Naomi Riches MBE: The gold of psychometrics

Picture of a golden city skyline
By Alex Burden, Professional Development Editor

3 November 2016

Alex Burden interviews Naomi Riches MBE on her phenomenal Gold win at the London 2012 Paralympics and how psychometric profiling and understanding the way she prefers to behave helped in achieving her goals.

Naomi is a former elite rower who bagged a bronze at the 2008 Beijing Paralympic Games, was in the only Para-Rowing crew to take a gold in London 2012 and brought home six World Championship titles. 

Born with a visual impairment, Naomi was a key part of developing Para-Rowing as a sport, as well as focusing on her own prowess in the water. She attributes psychometric assessments to helping her win the Gold and firmly believes it was a key part of her personal journey from Beijing to London. 

The GB Rowing Team’s Performance Lifestyle Advisor suggested using psychometric assessments to gain new information about herself and lay the foundation for self-awareness to achieve goals.

After retiring in 2013, Naomi joined Thomas International, the global provider of people assessment tools with dedicated Education and Sport divisions. 

Thomas Sport works in all areas of sport from grassroots players to the elite, from personal trainers to a sporting governing body, by implementing a top-down and bottom-up approach to organisational culture change.

How did you get involved with Thomas International?

“I used psychometric profiling during my rowing career and it helped me hugely in understanding more about myself. I always thought I was quite self-aware but it helped me really understand why the way I reacted to something was then taken in a wrong way (as I thought) by somebody else: people view the same situation in so many different ways and having self-awareness gives you the opportunity to react in the most suitable way.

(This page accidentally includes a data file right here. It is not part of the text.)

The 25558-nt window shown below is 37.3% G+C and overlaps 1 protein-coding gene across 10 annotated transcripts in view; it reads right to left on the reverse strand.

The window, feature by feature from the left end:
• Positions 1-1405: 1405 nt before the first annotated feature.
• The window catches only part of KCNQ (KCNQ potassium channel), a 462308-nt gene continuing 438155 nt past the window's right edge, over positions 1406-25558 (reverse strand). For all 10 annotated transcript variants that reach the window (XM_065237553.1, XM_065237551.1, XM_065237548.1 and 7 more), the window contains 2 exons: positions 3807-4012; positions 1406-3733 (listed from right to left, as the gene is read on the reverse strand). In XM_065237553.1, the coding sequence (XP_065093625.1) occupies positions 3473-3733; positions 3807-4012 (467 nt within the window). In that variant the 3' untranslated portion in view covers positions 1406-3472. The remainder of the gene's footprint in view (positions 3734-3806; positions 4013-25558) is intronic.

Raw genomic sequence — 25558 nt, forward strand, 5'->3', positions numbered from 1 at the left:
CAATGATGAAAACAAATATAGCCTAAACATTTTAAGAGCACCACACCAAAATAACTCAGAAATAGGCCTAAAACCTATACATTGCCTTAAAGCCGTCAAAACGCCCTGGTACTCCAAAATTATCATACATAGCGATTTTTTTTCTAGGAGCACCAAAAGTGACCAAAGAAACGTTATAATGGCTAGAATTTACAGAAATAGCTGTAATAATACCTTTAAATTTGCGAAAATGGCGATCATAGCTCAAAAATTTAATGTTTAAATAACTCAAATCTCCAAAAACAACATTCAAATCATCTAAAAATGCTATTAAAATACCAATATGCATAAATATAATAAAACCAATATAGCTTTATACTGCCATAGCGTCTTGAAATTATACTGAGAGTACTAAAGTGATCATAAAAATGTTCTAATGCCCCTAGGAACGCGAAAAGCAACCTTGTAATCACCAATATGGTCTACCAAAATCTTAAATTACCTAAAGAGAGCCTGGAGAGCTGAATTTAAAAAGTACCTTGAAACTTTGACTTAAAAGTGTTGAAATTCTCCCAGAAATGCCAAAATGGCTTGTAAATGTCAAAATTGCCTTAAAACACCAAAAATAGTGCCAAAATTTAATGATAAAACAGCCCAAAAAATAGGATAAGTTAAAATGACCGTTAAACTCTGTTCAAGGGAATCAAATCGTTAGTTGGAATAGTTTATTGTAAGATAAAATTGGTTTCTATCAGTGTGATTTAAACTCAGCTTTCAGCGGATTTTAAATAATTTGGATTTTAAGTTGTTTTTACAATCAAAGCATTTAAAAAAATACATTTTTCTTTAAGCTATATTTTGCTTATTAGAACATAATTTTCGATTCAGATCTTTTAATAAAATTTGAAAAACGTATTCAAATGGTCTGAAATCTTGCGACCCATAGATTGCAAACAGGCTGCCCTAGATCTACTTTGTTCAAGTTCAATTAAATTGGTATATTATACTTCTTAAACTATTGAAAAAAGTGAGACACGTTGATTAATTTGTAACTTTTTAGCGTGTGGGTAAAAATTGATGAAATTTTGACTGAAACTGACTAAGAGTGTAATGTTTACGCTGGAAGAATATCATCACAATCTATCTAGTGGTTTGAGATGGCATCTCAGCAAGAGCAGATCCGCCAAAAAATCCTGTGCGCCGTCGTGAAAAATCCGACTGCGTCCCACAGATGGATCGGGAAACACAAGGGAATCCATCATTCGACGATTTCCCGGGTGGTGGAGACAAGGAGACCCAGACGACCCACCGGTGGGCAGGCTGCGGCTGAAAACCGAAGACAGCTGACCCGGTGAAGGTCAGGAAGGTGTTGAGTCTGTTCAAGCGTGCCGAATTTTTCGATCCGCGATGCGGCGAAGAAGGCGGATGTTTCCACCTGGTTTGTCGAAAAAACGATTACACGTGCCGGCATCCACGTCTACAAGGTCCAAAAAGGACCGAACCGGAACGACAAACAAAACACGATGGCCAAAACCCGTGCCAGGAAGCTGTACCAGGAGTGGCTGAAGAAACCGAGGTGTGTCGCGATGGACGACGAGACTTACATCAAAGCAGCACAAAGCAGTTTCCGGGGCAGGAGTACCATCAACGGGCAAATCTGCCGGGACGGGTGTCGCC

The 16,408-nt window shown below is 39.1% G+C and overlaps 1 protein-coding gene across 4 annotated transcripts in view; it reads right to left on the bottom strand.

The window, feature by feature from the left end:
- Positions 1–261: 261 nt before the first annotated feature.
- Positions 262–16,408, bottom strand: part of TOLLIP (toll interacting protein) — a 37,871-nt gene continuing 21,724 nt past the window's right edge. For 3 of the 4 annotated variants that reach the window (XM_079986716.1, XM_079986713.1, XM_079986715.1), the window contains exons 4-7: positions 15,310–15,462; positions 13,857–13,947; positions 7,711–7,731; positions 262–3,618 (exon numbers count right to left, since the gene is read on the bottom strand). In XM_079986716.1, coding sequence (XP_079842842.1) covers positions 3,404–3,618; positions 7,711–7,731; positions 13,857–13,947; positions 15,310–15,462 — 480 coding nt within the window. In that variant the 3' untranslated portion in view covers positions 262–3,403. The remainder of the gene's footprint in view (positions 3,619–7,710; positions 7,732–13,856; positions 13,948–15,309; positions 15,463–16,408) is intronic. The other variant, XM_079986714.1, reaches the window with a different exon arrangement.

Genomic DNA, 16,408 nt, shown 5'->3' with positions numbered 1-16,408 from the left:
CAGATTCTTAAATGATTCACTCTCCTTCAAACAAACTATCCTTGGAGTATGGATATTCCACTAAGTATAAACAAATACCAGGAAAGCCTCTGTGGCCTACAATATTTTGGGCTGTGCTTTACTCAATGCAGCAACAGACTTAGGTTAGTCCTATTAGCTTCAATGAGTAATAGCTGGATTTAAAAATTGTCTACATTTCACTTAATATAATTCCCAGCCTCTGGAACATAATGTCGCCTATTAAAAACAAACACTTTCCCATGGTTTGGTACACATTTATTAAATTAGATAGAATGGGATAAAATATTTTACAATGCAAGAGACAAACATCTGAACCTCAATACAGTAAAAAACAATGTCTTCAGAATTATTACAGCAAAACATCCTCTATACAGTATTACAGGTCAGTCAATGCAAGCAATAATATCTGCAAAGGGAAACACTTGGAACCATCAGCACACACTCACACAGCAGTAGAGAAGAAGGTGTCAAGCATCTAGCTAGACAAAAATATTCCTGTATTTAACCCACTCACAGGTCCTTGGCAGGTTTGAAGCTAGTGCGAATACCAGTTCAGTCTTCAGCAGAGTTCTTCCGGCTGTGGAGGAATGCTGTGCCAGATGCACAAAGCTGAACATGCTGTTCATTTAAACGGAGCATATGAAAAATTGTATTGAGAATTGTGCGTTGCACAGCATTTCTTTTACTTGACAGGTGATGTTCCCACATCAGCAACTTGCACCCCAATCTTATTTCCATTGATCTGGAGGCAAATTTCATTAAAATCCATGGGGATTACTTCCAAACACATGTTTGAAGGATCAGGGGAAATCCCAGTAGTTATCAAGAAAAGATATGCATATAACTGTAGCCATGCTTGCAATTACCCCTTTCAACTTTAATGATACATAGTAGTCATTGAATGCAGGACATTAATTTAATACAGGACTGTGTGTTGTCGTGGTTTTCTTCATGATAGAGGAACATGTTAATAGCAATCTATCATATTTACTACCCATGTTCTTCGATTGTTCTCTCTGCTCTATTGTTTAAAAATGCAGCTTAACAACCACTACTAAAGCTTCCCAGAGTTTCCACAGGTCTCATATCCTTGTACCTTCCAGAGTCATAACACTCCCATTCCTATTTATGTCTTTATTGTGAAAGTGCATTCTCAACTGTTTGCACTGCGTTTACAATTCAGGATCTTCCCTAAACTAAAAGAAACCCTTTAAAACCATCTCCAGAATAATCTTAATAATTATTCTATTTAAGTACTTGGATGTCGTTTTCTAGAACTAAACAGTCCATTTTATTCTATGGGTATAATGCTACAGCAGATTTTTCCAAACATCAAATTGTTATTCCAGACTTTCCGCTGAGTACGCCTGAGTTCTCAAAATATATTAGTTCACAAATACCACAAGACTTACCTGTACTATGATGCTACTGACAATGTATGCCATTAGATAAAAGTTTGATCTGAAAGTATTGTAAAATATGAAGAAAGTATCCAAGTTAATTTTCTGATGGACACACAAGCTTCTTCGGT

“I knew that the way I reacted to situations didn’t always work for the rest of my team mates. I learned that I’d have to modify: I tended to react more emotionally to situations than they did.  

“I had to learn to modify and hold back, and then when I was at home I could react in whatever way I wanted. It was that modification of my behaviour that ensured that I didn’t negatively affect the way my crew mates felt coming out of the training session.”

What is psychometric profiling?

“It is a way of understanding what goes on under the exterior of an individual by providing a safe language that everyone can use to discuss strengths and areas for development.”

“We are who we are – examining how people respond to you is the interesting part, and you can learn to tweak and modify behaviour in many environments.”

“For example, if you work with someone who is a pure Dominance profile, then asking loads of questions because you want all the detail is not going to work. You need to learn that they’re not going to give you that information very easily because that’s not them, they will be much more direct than detailed: you have to work on a different way of approaching that same person.”

Caring about your team mates is part of the job in a team sport, but when it is distracting you from doing your job that will not help your team!

How does profiling align with achieving professional goals or career progression?

“We do not spend time with clients telling them what to do, how to change, how to achieve; we talk about strengths and areas for improvement, communication and learning styles, motivators, leadership potential, and emotional intelligence. 

"It is all about conversation and facilitating discussions that allow clients to think for themselves, we are always trying to empower the people we work with.